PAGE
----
– Digital taxes. Just like the last point, it will be sold on the basis that it will only harm the big boys and it will “only” be 1% – before it isn’t. Perhaps on day one it will only affect firms with big turnover but that will change.

Of course, as a result of this, there will be a huge demand for the following services:

– Second residency and passport services. More people will give up their passports if taxes rise and worldwide taxation is brought in.
– Accountants and lawyers who specialise in reducing tax burdens legally will have a filed 

Then there will be an outcry about “why are all of these people giving up their citizenships”, and subsequent crackdowns such as exit taxes for those who take such actions. 

The point is, people do need to prepare for changes to come.

Pained by financial indecision? Want to invest with Adam?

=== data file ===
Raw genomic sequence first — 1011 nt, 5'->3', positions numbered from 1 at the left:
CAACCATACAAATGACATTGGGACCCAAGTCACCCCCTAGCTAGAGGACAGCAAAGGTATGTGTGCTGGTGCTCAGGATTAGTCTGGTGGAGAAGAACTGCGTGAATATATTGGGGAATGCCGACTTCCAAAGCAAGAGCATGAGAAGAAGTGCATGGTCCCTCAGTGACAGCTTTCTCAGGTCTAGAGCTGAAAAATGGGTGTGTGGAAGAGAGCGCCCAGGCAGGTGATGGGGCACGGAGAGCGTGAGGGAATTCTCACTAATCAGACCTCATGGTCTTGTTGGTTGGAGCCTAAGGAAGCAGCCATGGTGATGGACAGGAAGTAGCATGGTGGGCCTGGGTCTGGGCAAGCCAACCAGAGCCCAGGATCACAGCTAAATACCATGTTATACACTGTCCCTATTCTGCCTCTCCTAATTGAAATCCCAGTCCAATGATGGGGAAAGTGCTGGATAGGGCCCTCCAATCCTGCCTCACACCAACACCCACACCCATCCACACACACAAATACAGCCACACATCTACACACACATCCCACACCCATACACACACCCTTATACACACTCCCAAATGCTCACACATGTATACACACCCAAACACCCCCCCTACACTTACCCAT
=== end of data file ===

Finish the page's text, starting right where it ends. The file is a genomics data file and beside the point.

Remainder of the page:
Financial Planner - Adam Fayed

Adam is an internationally recognised author on financial matters, with over 232.5 million answers views on Quora.com and a widely sold book on Amazon

Further Reading

The article below addresses the following questions:

  • Should you buy index funds at all-time highs? I go over the history of markets and explain why nobody can time the markets.
  • What are some techniques for managing business and financial risk? In particular, I focus on how to manage unexpected risks from black swan events.
  • What causes stocks to rise and fall by 10% in a day? Is it pure speculation or something else like the P/E ratios and valuations?
  • Are the richest people all white? Statistics show otherwise in the UK and US at least.

To read more click below

Should you buy index funds at all-time highs?